Biogen Idec (NASDAQ:BIIB) is buying the full rights to multiple sclerosis drug Tysabri from Elan (NYSE: ELN) for $3.25 billion. Investors are cheering Biogen and booing Elan based on the changes in their valuations today.
Seems about right to me.
Gaining full rights to the drug is a great move for Biogen. In addition to the upfront payment, Biogen owes a royalty of 12% for the first year, 18% on the first $2 billion in sales in subsequent years, and 25% on sales above $2 billion. But even with those payments, Biogen expects the deal to add $0.20 to $0.30 per share to the bottom line this year.
More importantly, having full control over the sales and marketing of the drug should help Biogen's overall business plan. The company also sells the multiple sclerosis drug Avonex and should have an oral drug for the condition -- BG-12, to be sold under the brand name Tecfidera -- approved by the Food and Drug Administration shortly.
The ability to coordinate promotion of the three drugs should minimize the cannibalization of sales, except when it makes sense for the company, and maximize the fight with Novartis' (NYSE:NVS) Gilenya and Teva Pharmaceuticals' (NYSE:TEVA) Copaxone, its major competition in the oral and injected space respectively. Both Novartis and Teva should be very worried about how much stronger this deal has made Biogen.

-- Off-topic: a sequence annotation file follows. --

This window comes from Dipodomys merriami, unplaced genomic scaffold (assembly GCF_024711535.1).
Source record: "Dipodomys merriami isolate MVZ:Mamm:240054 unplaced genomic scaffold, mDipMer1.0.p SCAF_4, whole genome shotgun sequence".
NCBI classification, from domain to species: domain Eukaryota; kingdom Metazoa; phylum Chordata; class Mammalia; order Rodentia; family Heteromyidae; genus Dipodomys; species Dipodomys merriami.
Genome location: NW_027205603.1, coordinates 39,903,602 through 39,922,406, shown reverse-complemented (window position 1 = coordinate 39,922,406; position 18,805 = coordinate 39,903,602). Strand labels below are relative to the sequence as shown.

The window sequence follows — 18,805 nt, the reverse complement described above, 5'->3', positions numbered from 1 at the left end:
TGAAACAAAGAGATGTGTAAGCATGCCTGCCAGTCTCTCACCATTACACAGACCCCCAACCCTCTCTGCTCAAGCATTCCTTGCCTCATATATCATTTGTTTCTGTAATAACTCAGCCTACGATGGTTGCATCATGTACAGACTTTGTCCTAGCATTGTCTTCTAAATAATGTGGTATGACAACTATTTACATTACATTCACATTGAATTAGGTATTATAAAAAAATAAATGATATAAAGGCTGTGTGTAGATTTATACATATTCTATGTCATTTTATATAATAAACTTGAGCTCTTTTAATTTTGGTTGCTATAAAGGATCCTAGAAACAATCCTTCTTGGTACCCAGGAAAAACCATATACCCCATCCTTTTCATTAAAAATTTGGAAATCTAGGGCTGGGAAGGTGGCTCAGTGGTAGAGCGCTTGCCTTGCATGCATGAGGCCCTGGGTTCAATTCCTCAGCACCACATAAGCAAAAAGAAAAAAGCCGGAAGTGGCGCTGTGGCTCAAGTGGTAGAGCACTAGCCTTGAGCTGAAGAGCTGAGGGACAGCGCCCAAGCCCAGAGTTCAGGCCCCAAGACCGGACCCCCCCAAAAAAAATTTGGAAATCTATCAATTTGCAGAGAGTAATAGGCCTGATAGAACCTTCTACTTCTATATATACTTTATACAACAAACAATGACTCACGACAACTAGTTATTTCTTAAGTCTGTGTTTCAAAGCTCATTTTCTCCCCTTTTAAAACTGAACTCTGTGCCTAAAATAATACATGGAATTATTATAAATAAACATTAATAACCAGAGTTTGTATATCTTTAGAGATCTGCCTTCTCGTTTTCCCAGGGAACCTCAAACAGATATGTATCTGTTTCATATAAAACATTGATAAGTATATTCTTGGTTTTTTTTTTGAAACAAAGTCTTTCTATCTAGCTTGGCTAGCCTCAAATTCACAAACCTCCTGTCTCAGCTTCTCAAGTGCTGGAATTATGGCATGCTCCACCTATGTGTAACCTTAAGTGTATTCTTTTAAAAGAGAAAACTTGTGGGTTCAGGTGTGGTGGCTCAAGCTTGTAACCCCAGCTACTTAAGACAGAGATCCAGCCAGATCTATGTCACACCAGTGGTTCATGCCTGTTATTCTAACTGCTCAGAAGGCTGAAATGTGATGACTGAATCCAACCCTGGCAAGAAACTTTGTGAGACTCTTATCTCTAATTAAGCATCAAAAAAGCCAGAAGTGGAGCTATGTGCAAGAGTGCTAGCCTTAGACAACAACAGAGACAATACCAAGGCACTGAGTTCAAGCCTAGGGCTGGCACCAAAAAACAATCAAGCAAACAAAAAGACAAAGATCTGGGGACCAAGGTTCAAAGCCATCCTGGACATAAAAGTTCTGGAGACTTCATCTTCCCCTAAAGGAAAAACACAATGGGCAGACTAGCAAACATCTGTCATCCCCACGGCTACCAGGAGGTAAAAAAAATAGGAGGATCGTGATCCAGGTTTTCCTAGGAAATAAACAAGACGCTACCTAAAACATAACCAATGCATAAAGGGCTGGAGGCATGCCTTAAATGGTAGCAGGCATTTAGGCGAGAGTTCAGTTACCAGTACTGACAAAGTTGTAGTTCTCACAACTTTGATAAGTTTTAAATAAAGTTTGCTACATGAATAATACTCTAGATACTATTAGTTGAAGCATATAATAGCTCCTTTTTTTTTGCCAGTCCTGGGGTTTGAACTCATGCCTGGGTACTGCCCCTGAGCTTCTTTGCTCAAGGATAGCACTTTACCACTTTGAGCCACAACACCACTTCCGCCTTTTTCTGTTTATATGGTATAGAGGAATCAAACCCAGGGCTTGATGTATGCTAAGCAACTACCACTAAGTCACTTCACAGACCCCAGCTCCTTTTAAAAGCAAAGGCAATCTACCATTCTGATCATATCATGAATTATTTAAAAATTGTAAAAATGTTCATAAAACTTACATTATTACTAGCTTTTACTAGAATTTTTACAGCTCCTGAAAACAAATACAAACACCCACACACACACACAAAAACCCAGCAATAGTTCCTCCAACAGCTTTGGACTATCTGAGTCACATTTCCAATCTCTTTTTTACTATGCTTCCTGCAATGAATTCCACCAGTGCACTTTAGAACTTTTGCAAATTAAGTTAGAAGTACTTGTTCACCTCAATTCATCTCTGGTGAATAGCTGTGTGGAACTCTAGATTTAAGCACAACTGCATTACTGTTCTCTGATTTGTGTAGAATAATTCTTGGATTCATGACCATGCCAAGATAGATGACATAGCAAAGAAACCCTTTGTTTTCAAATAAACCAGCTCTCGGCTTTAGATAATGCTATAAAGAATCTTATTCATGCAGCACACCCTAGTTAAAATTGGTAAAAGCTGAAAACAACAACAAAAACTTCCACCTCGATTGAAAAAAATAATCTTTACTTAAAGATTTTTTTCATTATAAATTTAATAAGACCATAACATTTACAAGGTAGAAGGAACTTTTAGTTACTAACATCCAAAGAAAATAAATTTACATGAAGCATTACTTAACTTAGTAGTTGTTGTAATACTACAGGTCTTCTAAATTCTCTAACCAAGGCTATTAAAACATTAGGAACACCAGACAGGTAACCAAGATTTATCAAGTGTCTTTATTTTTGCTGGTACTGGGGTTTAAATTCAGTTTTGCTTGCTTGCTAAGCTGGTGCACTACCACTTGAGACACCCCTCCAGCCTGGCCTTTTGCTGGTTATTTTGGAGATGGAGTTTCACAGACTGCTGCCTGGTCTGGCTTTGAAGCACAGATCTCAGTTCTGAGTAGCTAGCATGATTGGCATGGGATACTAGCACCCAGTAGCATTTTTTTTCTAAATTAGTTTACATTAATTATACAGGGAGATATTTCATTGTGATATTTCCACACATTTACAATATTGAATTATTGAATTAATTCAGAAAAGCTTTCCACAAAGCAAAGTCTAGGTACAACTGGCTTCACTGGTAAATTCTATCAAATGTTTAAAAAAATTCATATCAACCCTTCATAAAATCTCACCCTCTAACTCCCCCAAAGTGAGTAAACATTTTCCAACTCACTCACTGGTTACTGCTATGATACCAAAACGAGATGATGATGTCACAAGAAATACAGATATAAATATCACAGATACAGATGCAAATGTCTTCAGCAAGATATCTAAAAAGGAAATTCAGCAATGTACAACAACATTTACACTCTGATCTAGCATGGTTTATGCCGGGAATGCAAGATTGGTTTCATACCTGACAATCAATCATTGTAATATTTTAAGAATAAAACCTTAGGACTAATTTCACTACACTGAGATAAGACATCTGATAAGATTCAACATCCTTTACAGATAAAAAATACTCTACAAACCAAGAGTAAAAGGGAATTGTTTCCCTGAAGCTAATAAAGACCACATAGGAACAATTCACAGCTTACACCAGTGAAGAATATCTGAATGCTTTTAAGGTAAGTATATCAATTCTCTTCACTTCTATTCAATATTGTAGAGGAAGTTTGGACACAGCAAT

The deal also gives Biogen full control over its own destiny. The biotech put itself up for sale in 2007, but couldn't find a buyer, likely because a change in control gave Elan the ability to buy the rights to Tysabri away from a potential suitor. With that part of the partnership abolished, Biogen is more attractive as a takeout target.
On the surface, the deal isn't that bad for Elan. Freeing up the change-in-control provision also makes it a more attractive takeout candidate, and Elan now has a sizable chunk of cash to stock its pipeline with.
The latter is likely what's worrying investors. Management hasn't exactly been the best steward of the company's cash. Use of private jets, for instance, have been a sore subject with investors, especially as the drugmaker laid off workers.
This could be a win-win deal if Tysabri sales continue to grow and Elan makes good use of its new-found wealth. The former seems likely, but I think investors are right to be questioning the latter.